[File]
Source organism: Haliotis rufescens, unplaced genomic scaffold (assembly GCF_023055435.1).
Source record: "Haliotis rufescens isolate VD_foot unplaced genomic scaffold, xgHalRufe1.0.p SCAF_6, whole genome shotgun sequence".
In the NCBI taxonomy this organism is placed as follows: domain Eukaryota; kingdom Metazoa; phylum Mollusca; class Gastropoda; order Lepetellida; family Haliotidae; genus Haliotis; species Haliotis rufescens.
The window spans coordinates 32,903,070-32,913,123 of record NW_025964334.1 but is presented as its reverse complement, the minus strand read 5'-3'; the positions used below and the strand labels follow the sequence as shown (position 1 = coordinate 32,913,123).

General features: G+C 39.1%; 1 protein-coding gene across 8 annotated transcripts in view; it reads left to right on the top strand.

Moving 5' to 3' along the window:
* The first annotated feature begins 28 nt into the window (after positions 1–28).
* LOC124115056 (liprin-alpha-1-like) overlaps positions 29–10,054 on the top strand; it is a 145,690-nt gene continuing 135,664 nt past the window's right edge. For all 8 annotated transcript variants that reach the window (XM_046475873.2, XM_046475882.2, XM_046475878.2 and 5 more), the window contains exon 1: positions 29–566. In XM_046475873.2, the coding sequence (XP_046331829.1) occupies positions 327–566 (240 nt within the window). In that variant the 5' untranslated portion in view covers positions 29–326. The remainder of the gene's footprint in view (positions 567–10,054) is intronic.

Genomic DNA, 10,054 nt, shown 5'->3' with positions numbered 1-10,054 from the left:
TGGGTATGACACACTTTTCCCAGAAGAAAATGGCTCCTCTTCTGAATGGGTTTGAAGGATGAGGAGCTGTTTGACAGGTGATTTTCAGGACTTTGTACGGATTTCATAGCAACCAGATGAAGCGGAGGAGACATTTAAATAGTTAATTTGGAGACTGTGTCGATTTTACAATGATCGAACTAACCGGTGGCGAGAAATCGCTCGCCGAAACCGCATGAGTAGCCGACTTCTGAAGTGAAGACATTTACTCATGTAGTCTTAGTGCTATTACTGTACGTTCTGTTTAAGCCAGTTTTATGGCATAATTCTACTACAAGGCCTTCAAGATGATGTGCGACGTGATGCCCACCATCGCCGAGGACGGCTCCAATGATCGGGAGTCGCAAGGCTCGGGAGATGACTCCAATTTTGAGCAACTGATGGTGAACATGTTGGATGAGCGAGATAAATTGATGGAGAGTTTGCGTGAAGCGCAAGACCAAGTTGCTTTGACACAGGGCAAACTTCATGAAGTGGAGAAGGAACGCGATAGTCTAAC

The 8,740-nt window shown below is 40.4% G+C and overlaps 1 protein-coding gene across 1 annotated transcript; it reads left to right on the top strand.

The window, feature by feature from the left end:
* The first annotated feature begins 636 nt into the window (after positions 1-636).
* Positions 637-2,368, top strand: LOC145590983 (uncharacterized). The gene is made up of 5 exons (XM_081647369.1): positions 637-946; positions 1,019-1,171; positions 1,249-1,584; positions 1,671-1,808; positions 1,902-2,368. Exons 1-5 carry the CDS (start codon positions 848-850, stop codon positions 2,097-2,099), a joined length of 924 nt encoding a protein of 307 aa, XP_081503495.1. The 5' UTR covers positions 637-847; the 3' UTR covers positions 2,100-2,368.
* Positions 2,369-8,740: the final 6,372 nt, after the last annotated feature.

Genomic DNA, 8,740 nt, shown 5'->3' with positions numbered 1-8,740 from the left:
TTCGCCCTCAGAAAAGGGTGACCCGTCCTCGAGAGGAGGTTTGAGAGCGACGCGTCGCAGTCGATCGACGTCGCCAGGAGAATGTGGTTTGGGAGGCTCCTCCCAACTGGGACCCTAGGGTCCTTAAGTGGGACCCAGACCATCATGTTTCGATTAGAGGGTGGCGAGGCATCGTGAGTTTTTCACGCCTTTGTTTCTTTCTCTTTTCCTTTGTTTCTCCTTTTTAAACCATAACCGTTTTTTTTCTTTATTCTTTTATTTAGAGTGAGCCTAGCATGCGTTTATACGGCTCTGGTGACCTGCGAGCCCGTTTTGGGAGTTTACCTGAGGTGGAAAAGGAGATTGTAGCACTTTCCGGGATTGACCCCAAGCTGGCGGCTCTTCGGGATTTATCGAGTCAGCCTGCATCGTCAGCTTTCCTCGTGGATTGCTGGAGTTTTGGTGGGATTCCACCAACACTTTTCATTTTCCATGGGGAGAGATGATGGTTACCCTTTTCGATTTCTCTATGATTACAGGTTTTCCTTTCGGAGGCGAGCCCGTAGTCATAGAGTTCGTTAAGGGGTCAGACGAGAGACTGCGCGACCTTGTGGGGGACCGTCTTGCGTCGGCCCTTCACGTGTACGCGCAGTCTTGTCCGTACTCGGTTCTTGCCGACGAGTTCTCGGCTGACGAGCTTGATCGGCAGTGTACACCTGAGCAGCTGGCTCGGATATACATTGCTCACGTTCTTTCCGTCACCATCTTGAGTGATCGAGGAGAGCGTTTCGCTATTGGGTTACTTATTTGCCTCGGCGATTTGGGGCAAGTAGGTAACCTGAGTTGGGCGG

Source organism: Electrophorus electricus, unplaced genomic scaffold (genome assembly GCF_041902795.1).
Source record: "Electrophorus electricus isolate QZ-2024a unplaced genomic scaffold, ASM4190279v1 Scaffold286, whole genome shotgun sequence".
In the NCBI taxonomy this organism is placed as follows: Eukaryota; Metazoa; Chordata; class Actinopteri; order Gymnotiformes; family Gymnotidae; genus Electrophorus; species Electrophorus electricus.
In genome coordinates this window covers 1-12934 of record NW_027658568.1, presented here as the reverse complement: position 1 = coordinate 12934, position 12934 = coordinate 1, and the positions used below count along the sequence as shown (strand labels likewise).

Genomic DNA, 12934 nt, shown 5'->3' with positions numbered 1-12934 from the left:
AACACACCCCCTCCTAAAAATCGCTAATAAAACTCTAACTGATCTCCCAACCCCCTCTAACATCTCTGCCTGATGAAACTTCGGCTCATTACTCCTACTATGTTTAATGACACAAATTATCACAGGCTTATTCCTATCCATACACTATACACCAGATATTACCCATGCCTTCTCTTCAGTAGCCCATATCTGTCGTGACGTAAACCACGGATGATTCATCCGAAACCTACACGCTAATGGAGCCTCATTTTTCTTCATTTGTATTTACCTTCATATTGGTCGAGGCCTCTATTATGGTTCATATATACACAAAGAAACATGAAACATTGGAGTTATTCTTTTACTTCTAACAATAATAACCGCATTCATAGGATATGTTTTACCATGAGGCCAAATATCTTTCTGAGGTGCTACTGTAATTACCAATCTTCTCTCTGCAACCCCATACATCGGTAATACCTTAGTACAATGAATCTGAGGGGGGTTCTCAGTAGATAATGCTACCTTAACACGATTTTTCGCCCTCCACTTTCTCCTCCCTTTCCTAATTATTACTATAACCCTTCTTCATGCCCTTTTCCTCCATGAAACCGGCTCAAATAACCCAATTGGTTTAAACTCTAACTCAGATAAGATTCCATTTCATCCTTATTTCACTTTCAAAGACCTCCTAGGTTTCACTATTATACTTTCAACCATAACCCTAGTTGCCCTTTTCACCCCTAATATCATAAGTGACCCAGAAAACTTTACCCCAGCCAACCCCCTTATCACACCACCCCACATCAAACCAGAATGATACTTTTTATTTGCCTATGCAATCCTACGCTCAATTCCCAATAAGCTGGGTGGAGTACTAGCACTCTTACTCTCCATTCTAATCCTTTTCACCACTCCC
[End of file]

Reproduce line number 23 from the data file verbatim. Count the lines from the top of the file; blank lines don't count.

AACACACCCCCTCCTAAAAATCGCTAATAAAACTCTAACTGATCTCCCAACCCCCTCTAACATCTCTGCCTGATGAAACTTCGGCTCATTACTCCTACTATGTTTAATGACACAAATTATCACAGGCTTATTCCTATCCATACACTATACACCAGATATTACCCATGCCTTCTCTTCAGTAGCCCATATCTGTCGTGACGTAAACCACGGATGATTCATCCGAAACCTACACGCTAATGGAGCCTCATTTTTCTTCATTTGTATTTACCTTCATATTGGTCGAGGCCTCTATTATGGTTCATATATACACAAAGAAACATGAAACATTGGAGTTATTCTTTTACTTCTAACAATAATAACCGCATTCATAGGATATGTTTTACCATGAGGCCAAATATCTTTCTGAGGTGCTACTGTAATTACCAATCTTCTCTCTGCAACCCCATACATCGGTAATACCTTAGTACAATGAATCTGAGGGGGGTTCTCAGTAGATAATGCTACCTTAACACGATTTTTCGCCCTCCACTTTCTCCTCCCTTTCCTAATTATTACTATAACCCTTCTTCATGCCCTTTTCCTCCATGAAACCGGCTCAAATAACCCAATTGGTTTAAACTCTAACTCAGATAAGATTCCATTTCATCCTTATTTCACTTTCAAAGACCTCCTAGGTTTCACTATTATACTTTCAACCATAACCCTAGTTGCCCTTTTCACCCCTAATATCATAAGTGACCCAGAAAACTTTACCCCAGCCAACCCCCTTATCACACCACCCCACATCAAACCAGAATGATACTTTTTATTTGCCTATGCAATCCTACGCTCAATTCCCAATAAGCTGGGTGGAGTACTAGCACTCTTACTCTCCATTCTAATCCTTTTCACCACTCCC